18th OSS remembers fallen pilot, rededicates building

  • Published
  • By Airman 1st Class Hailey Staker
  • 18th Wing Public Affairs
The 18th Operations Support Squadron rededicated Cardin Hall, Bldg. 3382, Dec. 20 on Kadena Air Base, Japan, 30 years after it's initial naming.

But, who was Cardin?

In 1979, 18 F-15 Eagle aircraft flew from the United States to Okinawa, marking a historic day for the aircraft and the Air Force. Kadena Air Base became the first overseas location to obtain the five-year-old aircraft, and also home to Capt. Edwin "Cowboy" Cardin.

"Cardin was an F-15 pilot who was assigned to the initial cadre of the 67th Fighter Squadron," said Lt. Col. Robert Pekarek, 18th OSS commander. "It was the first time the F-15 was based in the Pacific and it just so happened that the 67th was chosen to be that first squadron. It was quite an honor for him because he was a lieutenant chosen to be on this initial cadre."

Cardin established himself as an outgoing, talented fighter pilot which gave him a unique opportunity: weapons school.

"He was doing very well in terms of his flying and quickly established himself as being a very competent, credible fighter pilot," Pekarek said. "(He was) sent to weapons school and when you graduate from weapons school you become the squadron weapons officer."

However, being a fighter pilot is very dangerous. After flying here for more than three years, graduating weapons school and becoming the weapons officer for his squadron, Cardin lost his life during a training mission.

"(Cardin) was killed in a mid-air collision between two aircraft when they were (training)," Pekarek said. The pilots were practicing basic fighter maneuvers, or what is sometimes called dog fighting. "It is very dangerous; it's like chasing each other with your cars. Unfortunately it was a mishap and he was killed."

Cardin left behind a widow and two-year-old son. A month after his death, a scholarship was started in his honor.

"(His former wife, Becky Cardin) started a scholarship at Southeast Missouri University, which still is going on to this day," Pekarek said. "Later, on June 16, 1983, Bldg. 3382 was dedicated by being named Cardin Hall."

Pekarek found interest in corresponding with Cardin's widow and son during the planning process of the rededication.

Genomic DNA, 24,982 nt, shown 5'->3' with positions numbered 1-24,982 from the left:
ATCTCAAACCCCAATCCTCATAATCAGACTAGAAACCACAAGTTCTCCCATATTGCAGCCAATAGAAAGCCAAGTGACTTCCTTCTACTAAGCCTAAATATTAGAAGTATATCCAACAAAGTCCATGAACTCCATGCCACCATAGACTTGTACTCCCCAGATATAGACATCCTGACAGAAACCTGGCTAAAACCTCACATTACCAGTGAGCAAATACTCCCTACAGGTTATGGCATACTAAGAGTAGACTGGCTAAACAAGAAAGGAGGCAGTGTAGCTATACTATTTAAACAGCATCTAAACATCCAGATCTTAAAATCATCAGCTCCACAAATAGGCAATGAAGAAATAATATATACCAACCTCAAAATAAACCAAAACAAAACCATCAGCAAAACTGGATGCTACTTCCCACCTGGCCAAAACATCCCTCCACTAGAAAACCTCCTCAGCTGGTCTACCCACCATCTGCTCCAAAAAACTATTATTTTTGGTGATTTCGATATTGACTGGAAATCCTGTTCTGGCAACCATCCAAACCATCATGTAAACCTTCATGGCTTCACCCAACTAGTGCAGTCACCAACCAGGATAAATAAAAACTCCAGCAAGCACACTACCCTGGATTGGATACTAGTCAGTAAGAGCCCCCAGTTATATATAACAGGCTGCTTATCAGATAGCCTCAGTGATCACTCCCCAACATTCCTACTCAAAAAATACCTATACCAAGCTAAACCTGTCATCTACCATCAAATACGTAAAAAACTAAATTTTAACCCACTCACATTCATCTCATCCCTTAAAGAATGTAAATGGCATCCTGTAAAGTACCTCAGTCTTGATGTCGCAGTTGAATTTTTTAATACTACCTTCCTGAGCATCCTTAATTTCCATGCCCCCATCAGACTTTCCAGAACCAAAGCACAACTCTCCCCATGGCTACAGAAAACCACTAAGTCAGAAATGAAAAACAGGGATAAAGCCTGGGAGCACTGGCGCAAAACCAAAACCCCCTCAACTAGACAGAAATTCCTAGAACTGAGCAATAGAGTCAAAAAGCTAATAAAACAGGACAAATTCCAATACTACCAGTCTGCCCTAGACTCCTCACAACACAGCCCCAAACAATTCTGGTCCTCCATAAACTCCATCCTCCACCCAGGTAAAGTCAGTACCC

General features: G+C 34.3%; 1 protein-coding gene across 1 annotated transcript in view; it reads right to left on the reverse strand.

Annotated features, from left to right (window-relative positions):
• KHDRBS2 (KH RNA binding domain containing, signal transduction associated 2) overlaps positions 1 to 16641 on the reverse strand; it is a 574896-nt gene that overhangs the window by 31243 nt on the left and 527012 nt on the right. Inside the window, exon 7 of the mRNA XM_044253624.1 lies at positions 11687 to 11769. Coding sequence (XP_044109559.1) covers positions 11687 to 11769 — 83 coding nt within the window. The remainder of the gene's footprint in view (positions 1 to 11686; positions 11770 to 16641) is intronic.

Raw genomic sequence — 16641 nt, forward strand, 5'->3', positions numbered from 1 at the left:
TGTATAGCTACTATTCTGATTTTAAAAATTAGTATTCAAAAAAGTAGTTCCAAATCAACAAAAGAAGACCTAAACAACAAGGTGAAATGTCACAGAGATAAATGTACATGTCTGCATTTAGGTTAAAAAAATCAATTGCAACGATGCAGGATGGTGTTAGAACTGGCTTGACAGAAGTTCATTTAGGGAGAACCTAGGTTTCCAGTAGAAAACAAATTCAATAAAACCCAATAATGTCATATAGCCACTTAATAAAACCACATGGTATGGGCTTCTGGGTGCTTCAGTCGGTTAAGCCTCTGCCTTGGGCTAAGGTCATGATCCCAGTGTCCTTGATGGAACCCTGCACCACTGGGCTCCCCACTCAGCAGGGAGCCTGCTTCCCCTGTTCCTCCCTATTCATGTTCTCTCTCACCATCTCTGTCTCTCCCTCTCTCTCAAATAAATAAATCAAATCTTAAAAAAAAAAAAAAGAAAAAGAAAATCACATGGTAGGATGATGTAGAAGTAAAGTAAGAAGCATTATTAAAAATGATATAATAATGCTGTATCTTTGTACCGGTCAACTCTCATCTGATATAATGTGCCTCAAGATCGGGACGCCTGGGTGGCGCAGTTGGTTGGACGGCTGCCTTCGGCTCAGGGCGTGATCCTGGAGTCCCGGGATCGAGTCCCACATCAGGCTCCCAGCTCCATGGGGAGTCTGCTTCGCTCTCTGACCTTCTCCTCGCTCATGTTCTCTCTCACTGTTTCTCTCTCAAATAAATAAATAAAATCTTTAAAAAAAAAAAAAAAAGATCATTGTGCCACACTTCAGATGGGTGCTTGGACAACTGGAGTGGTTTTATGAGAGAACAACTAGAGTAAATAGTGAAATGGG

"I got to correspond with his widow and with his son and you talk about bringing history to life," he said. "We talk about history being the past but history is not just past, it is very present and obviously it points toward the future. This is a living legacy."

"Like a lot of things that are dedicated, they aren't forgotten, but when (the squadrons) moved they didn't move the plaque," Pekarek said. "When I was here my first time I was in the 67th and I knew this building had been dedicated to him but I didn't think too much of it until I came back here. I said, nobody has done anything about this plaque and it's looking kind of bad and corroded and said one of the things we're gonna do while I'm here is rededicate it."

Pekarek added that rededicating a building represents a renewed commitment and a remembrance and a reflection of the sacrifices made every day in pursuit of freedom.

"The rededication is appropriate because we're renewing our commitment to preserving his legacy," Pekarek said. "Also, the reason this place was dedicated is primarily to honor his sacrifice and it's a reminder for everyone... of the sacrifices that have been made."

He added the importance of maintaining heritage and honoring sacrifices in both war and peace time.

"It's been 30 years and essentially an entire generation has passed, so it's appropriate to renew this honor and make sure it's preserved for future generations," Pekarek said.

Lastly, Pekarek expressed his appreciation for the volunteers and the people who dedicated their time and efforts in making the event a success.

"They've volunteered their time to paint, to clean plaques, just all those little things that are taken for granted when you do anything" Pekarek said. "Not only did I appreciate that, but it helps bring the story back to life and makes it part of our heritage as well."